Sheriff Chris Vasquez is running a tightknit campaign and bumping up his public affairs staff before a bid for a first full term as Pinal County's top law enforcement official.
It's so tightknit that his campaign committee's address is the Coolidge home of one of his right-hand men, Mike Minter, Vasquez's top public information officer.
Vanessa White was added as a second public affairs officer to the sheriff's office four months ago, as the campaign season nears.
Vasquez enjoys the political support of some of his staff, which is allowed under county policy.
Minter and his wife, KC Jones-Minter, a real estate broker, have contributed $390 to the sheriff's re-election bid, the maximum amount allowed in local elections under state law.
Jones-Minter is serving as the volunteer treasurer for Vasquez's campaign, according to committee information filed with the Pinal County election office.
Vasquez's campaign efforts are already under way. Minter planned to take a vacation day last week to campaign for Vasquez at the Pinal County Fair, which brings thousands of people from all over the county.
The benefits inherent in an employee volunteering for his boss creates ethical questions, according to academic experts.
"I would say yes - that this creates an appearance of conflict," said Carolyn Warner, an Arizona State University professor who studies government corruption. "It doesn't sound good, but I suspect that it is something that happens a lot."
Vasquez, a Democrat, is expected to face Paul Babeu, a Republican, in the Nov. 4 election, in what is expected to be a tough contest. But new candidates can still enter the race, as the filing period for the race has not closed.
Babeu said that the bolstering of the sheriff's public affairs office is suspicious at a time when Vasquez is calling for 250 more sworn peace officers to his department of 650 employees.
"When the county is struggling financially it is absolutely outrageous to ... add another public information officer."
Vasquez said he shuffled around positions to create White's spot at no extra cost to taxpayers by adding responsibilities to another position. White makes $38,542 annually, according to records obtained from the county's human resources department.
Arizona state statute prohibits public officials from using their office to run campaigns or influence an election by using county-paid employees or other government resources.
For instance, Minter or White would not be allowed to use county equipment, such as a cell phone or city e-mail, to coordinate campaign activities for Vasquez.
However, Pinal County allows a broad array of political activity by its employees, according to a 2004 county policy.
Vasquez and anyone working under him are free to make political donations, solicit donations from others and advocate for the election or defeat of any candidate - although it's prohibited from occurring while at work.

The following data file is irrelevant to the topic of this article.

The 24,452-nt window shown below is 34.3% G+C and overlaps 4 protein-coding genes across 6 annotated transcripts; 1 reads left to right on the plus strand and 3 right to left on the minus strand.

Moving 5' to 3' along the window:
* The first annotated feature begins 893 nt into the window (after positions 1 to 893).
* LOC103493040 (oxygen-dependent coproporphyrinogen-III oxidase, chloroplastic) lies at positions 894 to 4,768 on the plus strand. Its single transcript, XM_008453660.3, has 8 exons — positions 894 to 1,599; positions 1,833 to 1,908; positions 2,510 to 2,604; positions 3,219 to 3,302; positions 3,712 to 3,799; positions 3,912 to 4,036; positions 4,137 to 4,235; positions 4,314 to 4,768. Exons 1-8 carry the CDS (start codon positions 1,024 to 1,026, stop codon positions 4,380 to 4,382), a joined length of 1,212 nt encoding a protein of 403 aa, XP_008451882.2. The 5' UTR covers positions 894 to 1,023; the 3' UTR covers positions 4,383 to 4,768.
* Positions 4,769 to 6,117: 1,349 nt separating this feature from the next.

The addition of a new public affairs officer could free up Minter from some of his daily duties. Minter plans to continue to take vacation days to volunteer in the campaign, he said.
"Everyone can have their own opinion (about a potential conflict)," Vasquez said. "I didn't ask Mike to do any of this."
White was added as a second public affairs officer to handle the duties of the growing office, issuing news releases and dealing with an increasing demand from a number of media outlets, Vasquez said. The move was not to gain a political advantage by freeing up Minter to take vacation days and volunteer for his campaign, Vasquez said.
"They don't go out on county time and say rah, rah - (Vasquez) is doing a good job," Vasquez said.
Vasquez was appointed by the Pinal County Board of Supervisors as sheriff in March 2005 after the resignation of Roger Vanderpool, now the director of the Arizona Department of Public Safety.
Vasquez won election in 2006 for a two-year term. His likely opponent, Babeu, is a Chandler patrol officer who lives in the Queen Creek area.
The county is experiencing a shift in its election demographics. Traditionally a county of Democrats, its voting statistics now show a nearly even split between Democrats and Republicans.
Much of it is due to the influx of suburban neighborhoods in Pinal County, one of the fastest growing areas in the nation, said Gilberto Hoyos, director of the elections department.
The newcomers are not necessarily beholden to old political networks.
Babeu said new blood is needed in a county that was rocked in 2005 by a scandal when Stanley Griffis, the former county manager, was jailed for embezzling hundreds of thousands of dollars from county coffers.
"Pinal County needs new leaders who will be honest and independent of the good old boy system," Babeu said.